When Antonio wrote to me about Connie’s death I was saddened to lose a cherished friend and colleague in Caribbean Studies. But I was also reminded of the enjoyable times I had spent in Connie’s good company. I first met Connie through her close friend Helen Safa that I had come to know at the mid-decade UN conference on women, which was held in Copenhagen during the summer of 1980. When I met Connie in the company of Helen at the AAA conference in the fall, they invited me to join them as they went out together for a great meal and animated discussions about feminist issues in anthropology and returned to the hotel for a night cap of good Caribbean rum. Over the years I maintained contact with Connie as we met at AAA meetings, on trips to New York and during her visit in Denmark where she lectured at the Anthropology Department at the University of Copenhagen. I came to value her tremendously as an intellectually astute, energetic, generous and hospitable person. She was justly proud of the many outstanding anthropologists whose careers she had helped propel, but she also made important contributions to anthropology herself within the areas of Caribbean Studies, the anthropology of women and migration research. I am grateful for having been part of her “family” of anthropologists who benefited from her help, advice and stimulating conversations about academic as well as political issues. She was a warm, uncompromising and committed anthropologist who could only be admired as a role model for future generations within the discipline.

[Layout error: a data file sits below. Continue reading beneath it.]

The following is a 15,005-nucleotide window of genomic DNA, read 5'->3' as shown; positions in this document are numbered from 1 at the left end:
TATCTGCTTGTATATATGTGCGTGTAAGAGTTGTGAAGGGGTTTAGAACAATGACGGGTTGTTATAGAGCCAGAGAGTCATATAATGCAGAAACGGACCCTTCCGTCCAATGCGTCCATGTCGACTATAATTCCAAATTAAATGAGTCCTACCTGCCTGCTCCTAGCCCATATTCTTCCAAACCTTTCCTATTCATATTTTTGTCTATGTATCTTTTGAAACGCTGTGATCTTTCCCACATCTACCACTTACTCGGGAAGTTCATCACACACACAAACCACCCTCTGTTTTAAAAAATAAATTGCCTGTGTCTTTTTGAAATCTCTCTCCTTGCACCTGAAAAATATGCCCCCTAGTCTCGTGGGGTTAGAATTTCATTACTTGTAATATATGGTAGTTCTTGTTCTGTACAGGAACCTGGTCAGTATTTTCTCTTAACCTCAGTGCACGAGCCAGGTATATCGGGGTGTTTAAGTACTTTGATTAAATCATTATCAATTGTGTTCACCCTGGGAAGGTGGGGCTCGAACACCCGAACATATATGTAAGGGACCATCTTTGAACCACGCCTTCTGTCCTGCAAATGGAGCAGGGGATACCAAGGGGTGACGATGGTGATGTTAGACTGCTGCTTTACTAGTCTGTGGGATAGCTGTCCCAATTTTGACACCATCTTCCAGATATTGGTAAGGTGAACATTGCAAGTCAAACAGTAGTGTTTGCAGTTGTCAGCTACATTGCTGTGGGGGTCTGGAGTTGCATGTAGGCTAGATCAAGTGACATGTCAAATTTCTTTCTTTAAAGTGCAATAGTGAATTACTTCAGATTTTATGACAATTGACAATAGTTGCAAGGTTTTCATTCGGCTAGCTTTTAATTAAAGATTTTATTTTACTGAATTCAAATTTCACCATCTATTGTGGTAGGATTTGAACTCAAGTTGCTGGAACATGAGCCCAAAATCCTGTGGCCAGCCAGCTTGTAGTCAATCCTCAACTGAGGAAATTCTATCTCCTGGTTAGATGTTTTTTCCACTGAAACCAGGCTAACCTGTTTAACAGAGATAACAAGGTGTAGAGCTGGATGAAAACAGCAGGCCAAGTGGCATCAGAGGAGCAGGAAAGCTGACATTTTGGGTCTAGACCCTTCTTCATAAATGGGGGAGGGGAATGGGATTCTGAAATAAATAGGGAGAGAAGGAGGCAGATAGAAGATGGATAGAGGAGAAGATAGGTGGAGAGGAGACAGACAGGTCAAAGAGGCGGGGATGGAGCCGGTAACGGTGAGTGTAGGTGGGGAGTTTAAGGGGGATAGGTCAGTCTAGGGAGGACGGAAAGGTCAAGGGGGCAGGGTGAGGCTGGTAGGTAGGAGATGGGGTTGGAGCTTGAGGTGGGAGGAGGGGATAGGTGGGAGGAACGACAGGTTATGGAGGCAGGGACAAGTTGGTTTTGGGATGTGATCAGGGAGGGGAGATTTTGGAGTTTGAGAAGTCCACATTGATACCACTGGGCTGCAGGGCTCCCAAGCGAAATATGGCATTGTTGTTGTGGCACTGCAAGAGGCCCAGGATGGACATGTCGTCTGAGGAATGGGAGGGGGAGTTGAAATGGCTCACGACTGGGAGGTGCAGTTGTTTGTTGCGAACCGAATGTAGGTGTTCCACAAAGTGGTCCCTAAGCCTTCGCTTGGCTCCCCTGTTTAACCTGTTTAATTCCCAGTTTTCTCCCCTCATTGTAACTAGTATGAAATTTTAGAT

Karen Fog Olwig, University of Copenhagen